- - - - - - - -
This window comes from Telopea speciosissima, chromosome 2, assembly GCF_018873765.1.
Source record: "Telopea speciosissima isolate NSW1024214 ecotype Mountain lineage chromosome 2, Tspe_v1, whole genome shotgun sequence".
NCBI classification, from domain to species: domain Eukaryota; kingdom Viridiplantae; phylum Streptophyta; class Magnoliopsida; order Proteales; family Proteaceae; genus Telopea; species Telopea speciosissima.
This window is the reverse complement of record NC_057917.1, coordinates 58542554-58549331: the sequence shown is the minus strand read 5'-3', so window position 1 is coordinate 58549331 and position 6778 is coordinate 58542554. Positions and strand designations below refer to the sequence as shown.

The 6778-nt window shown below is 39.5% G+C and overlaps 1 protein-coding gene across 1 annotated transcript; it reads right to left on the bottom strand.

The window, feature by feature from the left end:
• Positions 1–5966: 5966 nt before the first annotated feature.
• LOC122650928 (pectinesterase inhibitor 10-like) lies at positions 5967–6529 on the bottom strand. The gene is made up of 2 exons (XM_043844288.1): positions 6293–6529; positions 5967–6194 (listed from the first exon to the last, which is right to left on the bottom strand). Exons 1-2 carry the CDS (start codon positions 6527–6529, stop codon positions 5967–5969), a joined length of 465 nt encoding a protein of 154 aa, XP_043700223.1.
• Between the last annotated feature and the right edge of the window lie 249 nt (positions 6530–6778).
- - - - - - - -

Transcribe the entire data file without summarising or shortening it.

This window comes from Telopea speciosissima, chromosome 2, assembly GCF_018873765.1.
Source record: "Telopea speciosissima isolate NSW1024214 ecotype Mountain lineage chromosome 2, Tspe_v1, whole genome shotgun sequence".
NCBI classification, from domain to species: domain Eukaryota; kingdom Viridiplantae; phylum Streptophyta; class Magnoliopsida; order Proteales; family Proteaceae; genus Telopea; species Telopea speciosissima.
This window is the reverse complement of record NC_057917.1, coordinates 58542554-58549331: the sequence shown is the minus strand read 5'-3', so window position 1 is coordinate 58549331 and position 6778 is coordinate 58542554. Positions and strand designations below refer to the sequence as shown.

The 6778-nt window shown below is 39.5% G+C and overlaps 1 protein-coding gene across 1 annotated transcript; it reads right to left on the bottom strand.

The window, feature by feature from the left end:
• Positions 1–5966: 5966 nt before the first annotated feature.
• LOC122650928 (pectinesterase inhibitor 10-like) lies at positions 5967–6529 on the bottom strand. The gene is made up of 2 exons (XM_043844288.1): positions 6293–6529; positions 5967–6194 (listed from the first exon to the last, which is right to left on the bottom strand). Exons 1-2 carry the CDS (start codon positions 6527–6529, stop codon positions 5967–5969), a joined length of 465 nt encoding a protein of 154 aa, XP_043700223.1.
• Between the last annotated feature and the right edge of the window lie 249 nt (positions 6530–6778).